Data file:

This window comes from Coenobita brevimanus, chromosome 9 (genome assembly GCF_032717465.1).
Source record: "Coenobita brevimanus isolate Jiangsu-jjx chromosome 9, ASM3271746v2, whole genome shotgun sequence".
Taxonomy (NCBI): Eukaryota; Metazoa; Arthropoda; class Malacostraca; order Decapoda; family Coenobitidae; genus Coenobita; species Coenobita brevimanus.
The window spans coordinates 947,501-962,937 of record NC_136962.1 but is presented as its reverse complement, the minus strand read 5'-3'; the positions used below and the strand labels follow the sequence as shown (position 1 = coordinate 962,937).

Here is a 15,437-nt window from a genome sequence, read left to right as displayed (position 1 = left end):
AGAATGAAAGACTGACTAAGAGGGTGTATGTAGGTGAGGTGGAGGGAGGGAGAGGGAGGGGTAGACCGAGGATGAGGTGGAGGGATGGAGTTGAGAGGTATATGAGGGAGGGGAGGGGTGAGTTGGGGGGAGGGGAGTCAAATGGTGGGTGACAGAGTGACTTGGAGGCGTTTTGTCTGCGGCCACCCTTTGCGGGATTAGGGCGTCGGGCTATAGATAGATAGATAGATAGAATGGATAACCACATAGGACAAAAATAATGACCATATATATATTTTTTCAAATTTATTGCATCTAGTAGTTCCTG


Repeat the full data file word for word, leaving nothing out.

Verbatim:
This window comes from Coenobita brevimanus, chromosome 9 (genome assembly GCF_032717465.1).
Source record: "Coenobita brevimanus isolate Jiangsu-jjx chromosome 9, ASM3271746v2, whole genome shotgun sequence".
Taxonomy (NCBI): Eukaryota; Metazoa; Arthropoda; class Malacostraca; order Decapoda; family Coenobitidae; genus Coenobita; species Coenobita brevimanus.
The window spans coordinates 947,501-962,937 of record NC_136962.1 but is presented as its reverse complement, the minus strand read 5'-3'; the positions used below and the strand labels follow the sequence as shown (position 1 = coordinate 962,937).

Here is a 15,437-nt window from a genome sequence, read left to right as displayed (position 1 = left end):
AGAATGAAAGACTGACTAAGAGGGTGTATGTAGGTGAGGTGGAGGGAGGGAGAGGGAGGGGTAGACCGAGGATGAGGTGGAGGGATGGAGTTGAGAGGTATATGAGGGAGGGGAGGGGTGAGTTGGGGGGAGGGGAGTCAAATGGTGGGTGACAGAGTGACTTGGAGGCGTTTTGTCTGCGGCCACCCTTTGCGGGATTAGGGCGTCGGGCTATAGATAGATAGATAGATAGAATGGATAACCACATAGGACAAAAATAATGACCATATATATATTTTTTCAAATTTATTGCATCTAGTAGTTCCTG